‘The moveable God of our ancestors’
In the past few months since the beginning of the pandemic, I have several times snuck into our empty, darkened synagogue where I serve as a rabbi. It isn’t exactly sneaking: staff are permitted to enter the building to retrieve work necessities from our offices, as long as we sign in, tell our executive director we’re there, wear masks, sanitize and distance ourselves from each other upon any chance encounters.
Nonetheless, a sense of sneakiness weighs on me, as I put my master key into the main doors to our lobby or punch in the code to our offices. The insufferable quiet that now greets me in our once-bustling house of worship feels eerily like the smothering silence of a burial ground. I almost think I hear it admonishing me not to transgress the sacred line between the world of memory interrupted within and that of reality marching on “out there” in the roiling mess of America.
On my way in, I always feel a slight shudder glancing at our hand-lettered marquee which still bears the date of March 7, Hebrew date of Adar 11, the last Shabbat we celebrated together before lockdown. Like Miss Havisham’s clocks that froze at 8:40 in Dickens’ Great Expectations, the lobby sign reminds me that a community lived and breathed here until everything just stopped.
I hear ghosts flying about our sanctuary, hiding behind the Torah scrolls in the holy ark, and floating through the hallways. These are poltergeists, noisy gossips babbling about the spiritual community that just seemed to disappear, but they obviously aren’t telling the whole story.
We checked out of that space, but we didn’t disappear. True to our “nomadic DNA”, we simply emulated the moveable God of our ancestors and carried each other – our ethos along with our ethnos – into the ether of the internet. Moving our community’s life off-campus and on-line is poignantly redolent of the ancient Jewish idea that we follow God and that God also follows us in our wanderings. We are old hands at wanderings, chosen and forced.
What has always anchored us Jews is not attachments to a specific place or structure, our devotion to the land and State of Israel notwithstanding. Our enduring anchor is a sense of “at-homeness” with God and with each other that blunts the lacerative edges of displacement.
I’m no great devotee of creating community Zoom, but I’ve made my peace with it in the absence of any safe alternatives. Slowly, that sense of “at-homeness” so vital to sustaining Jewish community has begun to find a home with me and my congregants.
For instance, nothing can replace the intimacy of weekday morning services in our chapel, followed by post-worship breakfast. But Zoom services have opened wide a virtual door for members of our community who would or could not otherwise join us for prayer in person.
Folks from as nearby as my neighborhood and as far away as New York City and Washington, D.C. have joined us in the morning or for Torah study, expanding and deepening the embrace of our congregation. Their presence reminds us that local Jewish community is undergirded by a much broader embrace of family, one which is free of boundaries of space and even time. Paraphrasing an ancient Talmudic image, Shekhinah — God’s “portable” and accessible presence — seems to have no problem jumping on and off our computer screens with us.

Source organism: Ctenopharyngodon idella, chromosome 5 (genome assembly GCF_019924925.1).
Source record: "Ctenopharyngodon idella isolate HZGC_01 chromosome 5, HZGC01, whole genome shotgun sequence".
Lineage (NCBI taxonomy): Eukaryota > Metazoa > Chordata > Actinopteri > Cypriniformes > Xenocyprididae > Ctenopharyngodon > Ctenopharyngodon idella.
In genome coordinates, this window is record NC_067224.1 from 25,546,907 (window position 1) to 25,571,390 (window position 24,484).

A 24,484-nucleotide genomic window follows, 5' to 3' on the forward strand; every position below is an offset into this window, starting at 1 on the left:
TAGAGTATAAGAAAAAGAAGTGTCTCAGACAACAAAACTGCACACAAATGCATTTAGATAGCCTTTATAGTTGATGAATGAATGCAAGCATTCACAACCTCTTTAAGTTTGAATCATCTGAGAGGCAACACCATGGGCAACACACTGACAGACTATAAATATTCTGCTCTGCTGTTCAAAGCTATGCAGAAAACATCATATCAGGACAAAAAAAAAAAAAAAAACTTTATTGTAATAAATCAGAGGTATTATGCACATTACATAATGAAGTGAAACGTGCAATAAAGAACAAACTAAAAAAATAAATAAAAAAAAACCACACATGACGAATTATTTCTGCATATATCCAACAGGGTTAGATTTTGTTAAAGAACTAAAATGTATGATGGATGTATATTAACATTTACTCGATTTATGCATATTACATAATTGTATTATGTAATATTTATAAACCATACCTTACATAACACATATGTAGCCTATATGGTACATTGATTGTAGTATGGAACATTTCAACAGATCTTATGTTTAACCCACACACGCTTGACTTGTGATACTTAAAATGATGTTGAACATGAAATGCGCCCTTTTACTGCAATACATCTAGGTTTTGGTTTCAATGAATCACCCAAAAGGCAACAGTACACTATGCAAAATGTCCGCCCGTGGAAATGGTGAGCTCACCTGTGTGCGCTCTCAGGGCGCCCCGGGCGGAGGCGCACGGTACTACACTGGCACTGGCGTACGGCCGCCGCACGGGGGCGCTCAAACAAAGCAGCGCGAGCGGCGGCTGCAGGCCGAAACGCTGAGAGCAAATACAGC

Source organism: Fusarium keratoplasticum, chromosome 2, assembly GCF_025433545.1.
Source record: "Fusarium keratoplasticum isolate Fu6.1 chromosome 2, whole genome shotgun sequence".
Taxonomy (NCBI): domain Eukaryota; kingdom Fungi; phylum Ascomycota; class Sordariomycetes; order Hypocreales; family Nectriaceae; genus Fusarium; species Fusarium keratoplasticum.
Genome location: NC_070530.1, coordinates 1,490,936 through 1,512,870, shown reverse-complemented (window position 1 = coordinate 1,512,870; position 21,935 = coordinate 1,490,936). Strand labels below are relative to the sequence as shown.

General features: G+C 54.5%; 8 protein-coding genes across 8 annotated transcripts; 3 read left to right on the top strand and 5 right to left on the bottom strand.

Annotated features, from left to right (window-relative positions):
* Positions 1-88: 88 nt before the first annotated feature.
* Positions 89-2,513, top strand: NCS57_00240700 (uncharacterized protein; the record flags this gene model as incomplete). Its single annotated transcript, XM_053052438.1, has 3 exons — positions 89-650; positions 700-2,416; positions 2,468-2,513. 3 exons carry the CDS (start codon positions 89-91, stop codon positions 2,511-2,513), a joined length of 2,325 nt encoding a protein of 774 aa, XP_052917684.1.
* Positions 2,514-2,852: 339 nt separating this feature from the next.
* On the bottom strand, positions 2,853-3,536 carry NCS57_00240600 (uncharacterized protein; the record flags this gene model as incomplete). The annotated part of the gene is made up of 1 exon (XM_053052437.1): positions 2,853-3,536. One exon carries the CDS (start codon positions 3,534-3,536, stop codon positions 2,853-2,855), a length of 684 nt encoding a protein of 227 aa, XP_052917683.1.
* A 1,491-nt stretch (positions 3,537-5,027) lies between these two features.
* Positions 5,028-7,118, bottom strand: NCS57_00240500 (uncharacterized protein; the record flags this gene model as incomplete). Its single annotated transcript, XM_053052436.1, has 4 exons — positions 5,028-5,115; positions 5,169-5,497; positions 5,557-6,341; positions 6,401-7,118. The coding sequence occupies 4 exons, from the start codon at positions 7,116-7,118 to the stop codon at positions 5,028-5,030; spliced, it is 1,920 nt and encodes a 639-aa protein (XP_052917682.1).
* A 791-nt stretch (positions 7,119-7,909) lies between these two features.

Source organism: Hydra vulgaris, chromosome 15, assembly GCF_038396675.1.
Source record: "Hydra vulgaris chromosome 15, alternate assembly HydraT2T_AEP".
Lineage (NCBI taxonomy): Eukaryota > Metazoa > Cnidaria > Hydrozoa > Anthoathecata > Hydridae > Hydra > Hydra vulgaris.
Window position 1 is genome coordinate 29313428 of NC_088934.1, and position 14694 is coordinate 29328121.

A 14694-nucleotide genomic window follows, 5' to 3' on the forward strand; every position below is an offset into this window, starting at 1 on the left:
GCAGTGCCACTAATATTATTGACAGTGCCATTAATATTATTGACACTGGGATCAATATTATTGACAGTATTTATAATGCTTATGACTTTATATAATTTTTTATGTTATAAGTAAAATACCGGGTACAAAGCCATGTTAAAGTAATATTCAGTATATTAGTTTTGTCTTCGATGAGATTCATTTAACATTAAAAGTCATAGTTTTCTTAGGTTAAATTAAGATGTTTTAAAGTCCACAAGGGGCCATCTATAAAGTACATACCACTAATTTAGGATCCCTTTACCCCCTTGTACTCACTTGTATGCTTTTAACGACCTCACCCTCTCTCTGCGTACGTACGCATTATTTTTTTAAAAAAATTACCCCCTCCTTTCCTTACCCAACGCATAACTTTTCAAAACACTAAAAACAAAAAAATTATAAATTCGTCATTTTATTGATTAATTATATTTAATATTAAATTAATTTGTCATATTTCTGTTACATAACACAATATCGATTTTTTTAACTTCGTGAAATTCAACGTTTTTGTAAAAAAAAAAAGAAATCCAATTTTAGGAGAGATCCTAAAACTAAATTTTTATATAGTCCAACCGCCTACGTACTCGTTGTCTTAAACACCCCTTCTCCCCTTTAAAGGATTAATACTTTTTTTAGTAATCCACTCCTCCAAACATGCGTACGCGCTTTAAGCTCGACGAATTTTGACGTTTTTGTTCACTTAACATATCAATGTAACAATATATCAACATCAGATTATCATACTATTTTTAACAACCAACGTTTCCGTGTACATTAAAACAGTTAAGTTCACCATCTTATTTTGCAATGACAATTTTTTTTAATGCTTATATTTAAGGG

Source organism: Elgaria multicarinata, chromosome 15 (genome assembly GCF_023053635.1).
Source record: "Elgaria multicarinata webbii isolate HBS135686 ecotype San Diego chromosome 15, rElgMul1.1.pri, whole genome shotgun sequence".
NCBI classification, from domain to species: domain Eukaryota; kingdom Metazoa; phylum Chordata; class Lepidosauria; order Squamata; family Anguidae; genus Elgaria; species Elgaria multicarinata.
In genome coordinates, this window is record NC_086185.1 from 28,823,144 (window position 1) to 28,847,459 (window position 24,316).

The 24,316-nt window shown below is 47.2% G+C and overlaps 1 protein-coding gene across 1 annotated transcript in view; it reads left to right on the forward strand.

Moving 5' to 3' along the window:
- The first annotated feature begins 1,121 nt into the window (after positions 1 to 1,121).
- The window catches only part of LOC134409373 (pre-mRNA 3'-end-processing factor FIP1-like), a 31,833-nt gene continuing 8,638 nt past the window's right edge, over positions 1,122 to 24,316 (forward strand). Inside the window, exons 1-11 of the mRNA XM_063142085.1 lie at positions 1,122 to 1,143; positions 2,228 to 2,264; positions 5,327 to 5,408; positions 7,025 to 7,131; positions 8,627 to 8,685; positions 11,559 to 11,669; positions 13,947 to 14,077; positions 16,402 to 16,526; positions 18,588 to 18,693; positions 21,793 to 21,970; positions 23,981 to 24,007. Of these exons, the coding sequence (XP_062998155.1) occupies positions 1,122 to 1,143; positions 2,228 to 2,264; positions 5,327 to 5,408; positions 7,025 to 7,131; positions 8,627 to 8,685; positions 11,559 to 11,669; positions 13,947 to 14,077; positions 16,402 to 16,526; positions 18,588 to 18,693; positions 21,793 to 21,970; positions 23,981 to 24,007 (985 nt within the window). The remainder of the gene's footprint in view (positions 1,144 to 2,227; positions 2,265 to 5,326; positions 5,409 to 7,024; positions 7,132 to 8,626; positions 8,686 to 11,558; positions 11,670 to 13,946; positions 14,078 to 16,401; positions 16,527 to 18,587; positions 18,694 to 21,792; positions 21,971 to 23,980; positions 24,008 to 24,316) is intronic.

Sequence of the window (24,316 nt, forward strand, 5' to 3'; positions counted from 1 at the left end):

Of course, million-dollar questions face all of us as we face-off with a future of on-line high holidays and life in extended COVID lockdown. How long will this newest iteration of spiritual portability hold and how it will affect the substance and quality of our collective life?
I for one am using as much technology as I can to stay connected and help my congregants stay faithful. Yet, as I sit in the midday silence of our empty sanctuary, the ringing echoes of our many Shabbat shul goers – the Torah readers, the daveners, the young families, the babies and toddlers, the older members, my friends – afflict me with a tinnitus of longing and regret.
The next time I see many of our members in person, they may well be much older, the little ones especially. How do I maintain relationships with people over the internet, over periods of time that might be measured in years? Our nomadic ancestors and their moveable God could move about as a community because they could literally hold each other, not just carry each other figuratively, through dislocation.
For now, I deal with some of these anxieties by drawing strength from another classic image of the ancient Talmudic tradition: the parable of the woman whose husband is on an unbearably long journey, incommunicado. Her friends tell her, “He’s either died or abandoned you. Give him up and get on with your life.”
Each time she despairs of his return she looks at her ketubah, her marriage contract, in which he has promised her his love, fidelity and support. His words don’t rid her of longing, they allow her to resolve it into a longing-with-hope that sustains her until he finally returns. So too, we Jews have the words of our “ketubah,” the endless legacy of Torah that has been our love letter from God and to one another through our long journeys of exile, homelessness, and distance from God and each other.
Let’s be realistic. Not even the loveliest words of a love letter, a person’s or God’s, can replace a caress, a smile without a mask, a wedding hora or a weeping embrace at a graveside. However, what they do for me is sustain my faith that the covenant glue holding us together has an adhesive quality far more resilient than the corrosive effects of social distancing, Zoom fatigue, and isolation. It too carries us through these darker times of darkened shuls. It will carry us back to each other when the building lights come back on and the ghosts are chased away.
Dan Ornstein is rabbi at Congregation Ohav Shalom and a writer living in Albany, N.Y. He is the author of “Cain v. Abel: A Jewish Courtroom Drama.” (Jewish Publication Society 2020)